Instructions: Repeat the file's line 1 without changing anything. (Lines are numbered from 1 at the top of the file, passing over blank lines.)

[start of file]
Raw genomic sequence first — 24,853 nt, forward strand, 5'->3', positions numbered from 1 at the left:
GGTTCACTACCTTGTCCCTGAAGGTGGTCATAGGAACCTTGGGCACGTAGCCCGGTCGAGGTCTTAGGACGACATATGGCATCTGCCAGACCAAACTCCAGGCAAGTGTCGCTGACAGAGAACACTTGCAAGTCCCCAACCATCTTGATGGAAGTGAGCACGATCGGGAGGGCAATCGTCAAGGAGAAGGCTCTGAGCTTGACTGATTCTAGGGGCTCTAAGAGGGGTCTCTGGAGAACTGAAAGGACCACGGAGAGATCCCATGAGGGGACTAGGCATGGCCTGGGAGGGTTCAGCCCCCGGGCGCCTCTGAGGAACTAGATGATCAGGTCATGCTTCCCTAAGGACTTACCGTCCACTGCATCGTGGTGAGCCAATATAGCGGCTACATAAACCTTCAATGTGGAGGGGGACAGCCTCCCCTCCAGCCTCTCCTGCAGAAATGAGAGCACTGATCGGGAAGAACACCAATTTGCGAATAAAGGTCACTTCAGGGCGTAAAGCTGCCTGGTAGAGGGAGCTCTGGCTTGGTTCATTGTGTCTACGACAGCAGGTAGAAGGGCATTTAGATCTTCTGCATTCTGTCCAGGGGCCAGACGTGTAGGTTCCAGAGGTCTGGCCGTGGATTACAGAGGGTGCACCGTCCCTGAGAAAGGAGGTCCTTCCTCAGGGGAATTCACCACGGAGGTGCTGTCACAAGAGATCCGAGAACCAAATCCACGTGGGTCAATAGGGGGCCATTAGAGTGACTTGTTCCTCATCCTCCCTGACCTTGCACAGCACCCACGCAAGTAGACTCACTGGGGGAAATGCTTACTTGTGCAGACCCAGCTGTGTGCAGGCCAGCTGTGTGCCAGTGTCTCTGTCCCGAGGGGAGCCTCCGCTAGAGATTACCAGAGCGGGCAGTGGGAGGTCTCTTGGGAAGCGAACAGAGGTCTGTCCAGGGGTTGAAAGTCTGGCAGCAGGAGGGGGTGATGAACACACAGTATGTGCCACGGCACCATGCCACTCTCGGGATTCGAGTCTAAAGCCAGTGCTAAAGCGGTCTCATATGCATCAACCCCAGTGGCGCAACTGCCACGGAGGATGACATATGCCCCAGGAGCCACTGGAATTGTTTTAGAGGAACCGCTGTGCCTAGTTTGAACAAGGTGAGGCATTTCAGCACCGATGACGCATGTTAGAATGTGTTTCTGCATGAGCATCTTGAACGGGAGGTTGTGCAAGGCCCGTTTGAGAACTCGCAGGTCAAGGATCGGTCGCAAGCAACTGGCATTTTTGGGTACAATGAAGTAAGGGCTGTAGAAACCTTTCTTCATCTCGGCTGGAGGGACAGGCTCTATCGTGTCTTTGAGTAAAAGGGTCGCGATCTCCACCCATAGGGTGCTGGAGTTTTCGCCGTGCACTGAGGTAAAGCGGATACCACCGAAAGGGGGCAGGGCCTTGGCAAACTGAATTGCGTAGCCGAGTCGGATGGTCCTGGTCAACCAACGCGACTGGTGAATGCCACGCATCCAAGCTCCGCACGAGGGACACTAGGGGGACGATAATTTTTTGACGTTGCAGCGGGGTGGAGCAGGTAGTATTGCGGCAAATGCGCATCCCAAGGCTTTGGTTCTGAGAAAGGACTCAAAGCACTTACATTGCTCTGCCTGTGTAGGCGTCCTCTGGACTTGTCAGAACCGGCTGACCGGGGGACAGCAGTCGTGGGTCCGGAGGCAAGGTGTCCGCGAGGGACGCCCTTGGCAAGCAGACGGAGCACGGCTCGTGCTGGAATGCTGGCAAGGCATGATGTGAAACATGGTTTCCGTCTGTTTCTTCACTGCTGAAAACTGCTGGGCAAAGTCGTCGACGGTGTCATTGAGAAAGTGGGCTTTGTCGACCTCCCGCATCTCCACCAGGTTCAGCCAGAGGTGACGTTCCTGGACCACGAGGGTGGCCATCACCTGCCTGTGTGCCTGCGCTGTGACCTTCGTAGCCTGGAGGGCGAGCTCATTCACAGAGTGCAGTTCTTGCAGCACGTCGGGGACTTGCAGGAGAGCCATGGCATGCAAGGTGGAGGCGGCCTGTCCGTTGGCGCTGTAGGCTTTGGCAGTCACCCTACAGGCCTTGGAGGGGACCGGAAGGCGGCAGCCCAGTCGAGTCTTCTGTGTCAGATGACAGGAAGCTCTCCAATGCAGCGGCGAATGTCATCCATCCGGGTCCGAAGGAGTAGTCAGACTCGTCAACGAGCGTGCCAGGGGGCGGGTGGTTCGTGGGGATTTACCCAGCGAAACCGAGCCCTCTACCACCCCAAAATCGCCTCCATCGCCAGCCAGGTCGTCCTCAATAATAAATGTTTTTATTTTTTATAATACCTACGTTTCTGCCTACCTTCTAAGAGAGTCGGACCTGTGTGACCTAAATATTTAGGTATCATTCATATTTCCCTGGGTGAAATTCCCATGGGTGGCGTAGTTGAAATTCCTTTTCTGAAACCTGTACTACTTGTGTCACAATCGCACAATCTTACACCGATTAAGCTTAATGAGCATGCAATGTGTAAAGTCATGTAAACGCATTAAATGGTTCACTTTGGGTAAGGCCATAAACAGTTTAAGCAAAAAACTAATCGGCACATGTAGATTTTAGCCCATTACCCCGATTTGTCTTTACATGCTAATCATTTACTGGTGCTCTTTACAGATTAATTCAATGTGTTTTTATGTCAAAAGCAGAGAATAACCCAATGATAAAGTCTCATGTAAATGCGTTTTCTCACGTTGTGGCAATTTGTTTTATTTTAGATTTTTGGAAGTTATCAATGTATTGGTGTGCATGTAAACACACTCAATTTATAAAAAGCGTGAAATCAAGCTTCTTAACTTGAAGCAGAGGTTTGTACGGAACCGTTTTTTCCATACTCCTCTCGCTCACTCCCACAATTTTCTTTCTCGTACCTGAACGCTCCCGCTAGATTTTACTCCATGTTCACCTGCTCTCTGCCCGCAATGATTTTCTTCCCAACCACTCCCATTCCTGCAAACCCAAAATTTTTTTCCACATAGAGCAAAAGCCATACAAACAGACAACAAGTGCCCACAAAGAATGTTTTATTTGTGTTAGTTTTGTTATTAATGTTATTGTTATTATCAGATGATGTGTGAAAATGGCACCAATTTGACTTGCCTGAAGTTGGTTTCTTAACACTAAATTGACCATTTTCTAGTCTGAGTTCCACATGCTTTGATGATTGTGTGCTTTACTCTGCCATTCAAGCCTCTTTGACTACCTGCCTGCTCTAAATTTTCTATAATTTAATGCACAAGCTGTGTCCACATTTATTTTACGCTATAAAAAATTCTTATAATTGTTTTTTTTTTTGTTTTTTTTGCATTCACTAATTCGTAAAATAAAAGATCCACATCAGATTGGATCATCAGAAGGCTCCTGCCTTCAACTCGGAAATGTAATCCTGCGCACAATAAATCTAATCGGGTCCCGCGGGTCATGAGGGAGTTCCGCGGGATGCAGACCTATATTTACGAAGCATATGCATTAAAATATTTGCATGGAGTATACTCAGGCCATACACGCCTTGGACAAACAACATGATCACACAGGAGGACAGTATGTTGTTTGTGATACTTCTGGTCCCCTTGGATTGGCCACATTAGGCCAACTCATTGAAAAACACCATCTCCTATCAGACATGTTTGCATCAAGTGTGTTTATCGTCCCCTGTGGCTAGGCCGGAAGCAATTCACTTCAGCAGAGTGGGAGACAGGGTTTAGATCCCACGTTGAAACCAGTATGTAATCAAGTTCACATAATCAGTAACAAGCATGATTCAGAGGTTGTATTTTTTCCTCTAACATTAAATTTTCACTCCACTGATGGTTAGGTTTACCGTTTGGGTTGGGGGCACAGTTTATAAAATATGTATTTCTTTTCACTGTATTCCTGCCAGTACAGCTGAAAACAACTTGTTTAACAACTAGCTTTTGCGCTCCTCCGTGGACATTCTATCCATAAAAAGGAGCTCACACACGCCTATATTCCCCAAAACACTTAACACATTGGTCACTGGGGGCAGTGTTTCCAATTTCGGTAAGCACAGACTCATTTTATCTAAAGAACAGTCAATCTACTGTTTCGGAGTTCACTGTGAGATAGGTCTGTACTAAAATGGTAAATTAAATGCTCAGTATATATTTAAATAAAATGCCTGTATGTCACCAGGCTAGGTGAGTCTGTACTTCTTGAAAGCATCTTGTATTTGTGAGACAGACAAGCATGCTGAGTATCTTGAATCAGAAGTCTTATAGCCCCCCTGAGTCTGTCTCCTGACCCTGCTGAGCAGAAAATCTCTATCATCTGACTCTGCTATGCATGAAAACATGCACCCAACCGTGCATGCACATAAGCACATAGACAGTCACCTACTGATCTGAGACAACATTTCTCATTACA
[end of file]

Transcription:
Raw genomic sequence first — 24,853 nt, forward strand, 5'->3', positions numbered from 1 at the left: